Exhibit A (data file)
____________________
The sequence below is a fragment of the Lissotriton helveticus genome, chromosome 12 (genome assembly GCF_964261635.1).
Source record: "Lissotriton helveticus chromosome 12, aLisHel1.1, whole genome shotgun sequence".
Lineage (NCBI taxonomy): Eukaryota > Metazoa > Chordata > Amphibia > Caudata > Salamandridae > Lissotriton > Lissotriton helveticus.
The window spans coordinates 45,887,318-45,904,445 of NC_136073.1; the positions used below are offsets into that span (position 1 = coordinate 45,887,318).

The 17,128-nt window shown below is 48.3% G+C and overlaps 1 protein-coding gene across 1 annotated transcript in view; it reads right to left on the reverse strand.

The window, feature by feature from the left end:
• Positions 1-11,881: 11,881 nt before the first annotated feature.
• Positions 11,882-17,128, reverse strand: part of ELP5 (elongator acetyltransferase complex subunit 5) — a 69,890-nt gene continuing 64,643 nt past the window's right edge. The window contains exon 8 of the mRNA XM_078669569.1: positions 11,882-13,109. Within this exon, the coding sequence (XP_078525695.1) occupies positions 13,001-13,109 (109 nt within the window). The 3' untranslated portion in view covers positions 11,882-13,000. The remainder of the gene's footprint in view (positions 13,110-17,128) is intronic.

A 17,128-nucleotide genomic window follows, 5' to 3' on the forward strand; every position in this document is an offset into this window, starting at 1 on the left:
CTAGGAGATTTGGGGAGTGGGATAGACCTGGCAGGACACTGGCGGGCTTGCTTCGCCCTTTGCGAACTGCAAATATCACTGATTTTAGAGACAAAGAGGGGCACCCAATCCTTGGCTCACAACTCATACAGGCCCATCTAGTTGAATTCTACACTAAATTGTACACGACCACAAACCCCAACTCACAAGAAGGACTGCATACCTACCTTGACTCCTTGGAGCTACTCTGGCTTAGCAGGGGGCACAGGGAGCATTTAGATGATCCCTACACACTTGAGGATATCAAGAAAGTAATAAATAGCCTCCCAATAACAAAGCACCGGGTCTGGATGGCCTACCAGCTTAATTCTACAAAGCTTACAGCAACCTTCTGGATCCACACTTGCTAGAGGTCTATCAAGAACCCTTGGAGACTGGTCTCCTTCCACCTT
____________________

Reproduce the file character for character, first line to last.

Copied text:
The sequence below is a fragment of the Lissotriton helveticus genome, chromosome 12 (genome assembly GCF_964261635.1).
Source record: "Lissotriton helveticus chromosome 12, aLisHel1.1, whole genome shotgun sequence".
Lineage (NCBI taxonomy): Eukaryota > Metazoa > Chordata > Amphibia > Caudata > Salamandridae > Lissotriton > Lissotriton helveticus.
The window spans coordinates 45,887,318-45,904,445 of NC_136073.1; the positions used below are offsets into that span (position 1 = coordinate 45,887,318).

The 17,128-nt window shown below is 48.3% G+C and overlaps 1 protein-coding gene across 1 annotated transcript in view; it reads right to left on the reverse strand.

The window, feature by feature from the left end:
• Positions 1-11,881: 11,881 nt before the first annotated feature.
• Positions 11,882-17,128, reverse strand: part of ELP5 (elongator acetyltransferase complex subunit 5) — a 69,890-nt gene continuing 64,643 nt past the window's right edge. The window contains exon 8 of the mRNA XM_078669569.1: positions 11,882-13,109. Within this exon, the coding sequence (XP_078525695.1) occupies positions 13,001-13,109 (109 nt within the window). The 3' untranslated portion in view covers positions 11,882-13,000. The remainder of the gene's footprint in view (positions 13,110-17,128) is intronic.

A 17,128-nucleotide genomic window follows, 5' to 3' on the forward strand; every position in this document is an offset into this window, starting at 1 on the left:
CTAGGAGATTTGGGGAGTGGGATAGACCTGGCAGGACACTGGCGGGCTTGCTTCGCCCTTTGCGAACTGCAAATATCACTGATTTTAGAGACAAAGAGGGGCACCCAATCCTTGGCTCACAACTCATACAGGCCCATCTAGTTGAATTCTACACTAAATTGTACACGACCACAAACCCCAACTCACAAGAAGGACTGCATACCTACCTTGACTCCTTGGAGCTACTCTGGCTTAGCAGGGGGCACAGGGAGCATTTAGATGATCCCTACACACTTGAGGATATCAAGAAAGTAATAAATAGCCTCCCAATAACAAAGCACCGGGTCTGGATGGCCTACCAGCTTAATTCTACAAAGCTTACAGCAACCTTCTGGATCCACACTTGCTAGAGGTCTATCAAGAACCCTTGGAGACTGGTCTCCTTCCACCTT